The secular Yiddish school in the United States in sociohistorical perspective: Language school or culture school?

Hannah Kliger, Rakhmiel Peltz

Research output: Contribution to journalArticle

3 Scopus citations

Abstract

The commitment to Yiddish language instruction underwent change during the history of the secular Jewish afternoon school in the United States. Although founded by shared the common conviction that the Yiddish language carries with it the necessary elements of Jewish group identification. This case study shows that these non-religious schools introduced instruction relating to Jewish culture and tradition and reduced the effort expended on Yiddish instruction. English was increasingly used in the classroom, and the Yiddish proficiency of descendant generations of immigrants diminished. The tensions that developed between the goals of teaching language and transmitting cultural knowledge are correlated with Jewish historical developments during the twentieth century. This case study illustrates factors that influence the circumstances in which ethnic language is taught in the ethnic group school.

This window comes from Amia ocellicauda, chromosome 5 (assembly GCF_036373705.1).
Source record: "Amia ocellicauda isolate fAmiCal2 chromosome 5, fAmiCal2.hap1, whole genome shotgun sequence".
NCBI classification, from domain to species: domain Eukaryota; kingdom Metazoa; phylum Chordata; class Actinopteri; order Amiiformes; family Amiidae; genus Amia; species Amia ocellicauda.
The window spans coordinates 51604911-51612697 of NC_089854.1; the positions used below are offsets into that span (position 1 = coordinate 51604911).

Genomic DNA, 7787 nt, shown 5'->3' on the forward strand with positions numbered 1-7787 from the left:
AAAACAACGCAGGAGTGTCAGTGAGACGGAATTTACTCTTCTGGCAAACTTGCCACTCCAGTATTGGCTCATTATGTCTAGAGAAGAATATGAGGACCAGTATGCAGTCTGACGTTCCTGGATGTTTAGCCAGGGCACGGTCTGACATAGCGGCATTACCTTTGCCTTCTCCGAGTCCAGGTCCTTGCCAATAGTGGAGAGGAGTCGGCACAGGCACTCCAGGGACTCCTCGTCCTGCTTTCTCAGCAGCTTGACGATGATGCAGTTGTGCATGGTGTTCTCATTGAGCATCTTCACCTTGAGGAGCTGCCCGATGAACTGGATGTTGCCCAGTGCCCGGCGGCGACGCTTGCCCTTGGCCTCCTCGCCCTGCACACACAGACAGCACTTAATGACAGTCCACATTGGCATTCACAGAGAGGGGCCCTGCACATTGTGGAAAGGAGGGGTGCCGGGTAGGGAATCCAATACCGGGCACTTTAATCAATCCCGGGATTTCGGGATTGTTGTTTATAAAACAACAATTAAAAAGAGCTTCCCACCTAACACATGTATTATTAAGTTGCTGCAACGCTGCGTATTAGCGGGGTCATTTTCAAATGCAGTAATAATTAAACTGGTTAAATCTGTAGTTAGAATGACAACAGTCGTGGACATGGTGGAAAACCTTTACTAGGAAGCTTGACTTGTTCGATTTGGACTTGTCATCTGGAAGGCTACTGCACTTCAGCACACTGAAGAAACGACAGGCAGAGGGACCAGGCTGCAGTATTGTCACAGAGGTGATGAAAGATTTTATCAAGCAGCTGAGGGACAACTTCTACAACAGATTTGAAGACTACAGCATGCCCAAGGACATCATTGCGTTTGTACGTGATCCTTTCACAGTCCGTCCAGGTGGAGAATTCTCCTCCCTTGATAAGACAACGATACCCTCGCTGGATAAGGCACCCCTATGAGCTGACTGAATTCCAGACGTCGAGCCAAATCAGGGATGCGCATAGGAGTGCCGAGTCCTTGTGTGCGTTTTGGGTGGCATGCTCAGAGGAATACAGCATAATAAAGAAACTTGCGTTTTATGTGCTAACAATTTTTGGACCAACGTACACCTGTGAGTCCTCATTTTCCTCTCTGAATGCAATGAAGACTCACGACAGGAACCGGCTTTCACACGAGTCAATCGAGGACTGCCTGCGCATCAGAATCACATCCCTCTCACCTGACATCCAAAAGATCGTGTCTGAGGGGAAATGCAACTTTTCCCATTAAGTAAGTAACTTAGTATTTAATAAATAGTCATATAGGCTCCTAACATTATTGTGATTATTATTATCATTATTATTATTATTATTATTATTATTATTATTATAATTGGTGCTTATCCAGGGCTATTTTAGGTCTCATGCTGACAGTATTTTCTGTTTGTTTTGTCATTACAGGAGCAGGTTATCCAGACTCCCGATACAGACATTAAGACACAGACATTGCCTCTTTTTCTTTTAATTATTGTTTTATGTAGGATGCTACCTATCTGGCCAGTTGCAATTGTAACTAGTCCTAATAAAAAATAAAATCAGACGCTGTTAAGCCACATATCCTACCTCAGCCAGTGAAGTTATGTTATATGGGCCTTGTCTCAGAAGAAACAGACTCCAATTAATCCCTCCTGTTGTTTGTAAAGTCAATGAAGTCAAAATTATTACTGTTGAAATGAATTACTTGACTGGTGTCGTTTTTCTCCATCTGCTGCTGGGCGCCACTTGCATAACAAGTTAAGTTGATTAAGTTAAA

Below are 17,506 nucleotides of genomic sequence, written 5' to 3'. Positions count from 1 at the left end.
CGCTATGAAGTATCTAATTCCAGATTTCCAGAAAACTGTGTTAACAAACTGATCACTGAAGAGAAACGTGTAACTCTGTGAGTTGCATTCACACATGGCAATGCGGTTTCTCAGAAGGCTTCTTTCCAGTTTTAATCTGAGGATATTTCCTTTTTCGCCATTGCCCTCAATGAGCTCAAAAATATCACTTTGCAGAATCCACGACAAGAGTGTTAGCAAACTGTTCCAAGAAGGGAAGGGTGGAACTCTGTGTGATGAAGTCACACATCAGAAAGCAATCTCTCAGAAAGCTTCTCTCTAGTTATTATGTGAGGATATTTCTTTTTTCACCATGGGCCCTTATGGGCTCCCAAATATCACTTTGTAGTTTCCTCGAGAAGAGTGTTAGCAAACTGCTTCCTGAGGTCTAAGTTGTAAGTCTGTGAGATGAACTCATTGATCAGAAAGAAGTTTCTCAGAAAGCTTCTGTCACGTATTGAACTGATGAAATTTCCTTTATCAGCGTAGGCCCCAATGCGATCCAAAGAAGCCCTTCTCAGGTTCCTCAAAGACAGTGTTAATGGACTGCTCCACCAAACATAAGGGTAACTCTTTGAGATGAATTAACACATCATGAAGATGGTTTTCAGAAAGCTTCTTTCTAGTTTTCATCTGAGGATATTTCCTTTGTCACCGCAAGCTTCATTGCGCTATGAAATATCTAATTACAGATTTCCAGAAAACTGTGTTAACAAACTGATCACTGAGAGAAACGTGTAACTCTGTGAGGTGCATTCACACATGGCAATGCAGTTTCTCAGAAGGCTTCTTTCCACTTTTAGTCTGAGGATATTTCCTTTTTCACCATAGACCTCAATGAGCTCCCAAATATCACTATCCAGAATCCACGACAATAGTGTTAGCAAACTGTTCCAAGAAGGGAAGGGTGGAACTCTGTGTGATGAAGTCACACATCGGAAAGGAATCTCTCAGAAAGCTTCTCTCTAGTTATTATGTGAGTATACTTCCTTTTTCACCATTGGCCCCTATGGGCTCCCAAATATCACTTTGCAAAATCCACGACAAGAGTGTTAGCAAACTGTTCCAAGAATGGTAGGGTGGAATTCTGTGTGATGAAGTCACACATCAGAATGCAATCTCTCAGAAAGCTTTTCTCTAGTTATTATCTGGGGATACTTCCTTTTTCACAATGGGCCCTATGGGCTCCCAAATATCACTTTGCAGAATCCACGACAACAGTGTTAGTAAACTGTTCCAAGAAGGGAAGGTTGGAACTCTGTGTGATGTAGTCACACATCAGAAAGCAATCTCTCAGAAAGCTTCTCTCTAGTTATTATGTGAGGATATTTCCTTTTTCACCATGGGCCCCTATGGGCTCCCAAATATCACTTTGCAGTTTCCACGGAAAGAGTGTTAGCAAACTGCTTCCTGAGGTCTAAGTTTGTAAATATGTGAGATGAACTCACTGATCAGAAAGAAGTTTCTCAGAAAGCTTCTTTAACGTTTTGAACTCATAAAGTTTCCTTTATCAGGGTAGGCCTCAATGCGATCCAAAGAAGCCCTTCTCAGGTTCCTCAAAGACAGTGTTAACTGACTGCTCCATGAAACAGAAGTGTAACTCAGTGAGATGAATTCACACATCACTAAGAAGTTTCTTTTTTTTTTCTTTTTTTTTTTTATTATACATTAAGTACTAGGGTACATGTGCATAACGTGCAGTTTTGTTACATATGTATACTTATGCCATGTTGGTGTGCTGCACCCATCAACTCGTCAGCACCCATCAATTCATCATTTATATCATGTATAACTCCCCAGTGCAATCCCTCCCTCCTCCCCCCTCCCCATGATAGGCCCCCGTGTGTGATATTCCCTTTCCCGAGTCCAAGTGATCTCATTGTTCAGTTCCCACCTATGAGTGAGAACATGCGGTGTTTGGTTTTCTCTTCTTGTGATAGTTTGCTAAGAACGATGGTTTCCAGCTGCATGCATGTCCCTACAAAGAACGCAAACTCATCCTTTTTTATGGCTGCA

Original languageEnglish (US)
Pages (from-to)1-19
Number of pages19
JournalLinguistics and Education
Volume2
Issue number1
DOIs
StatePublished - 1990

All Science Journal Classification (ASJC) codes

  • Language and Linguistics
  • Education
  • Linguistics and Language

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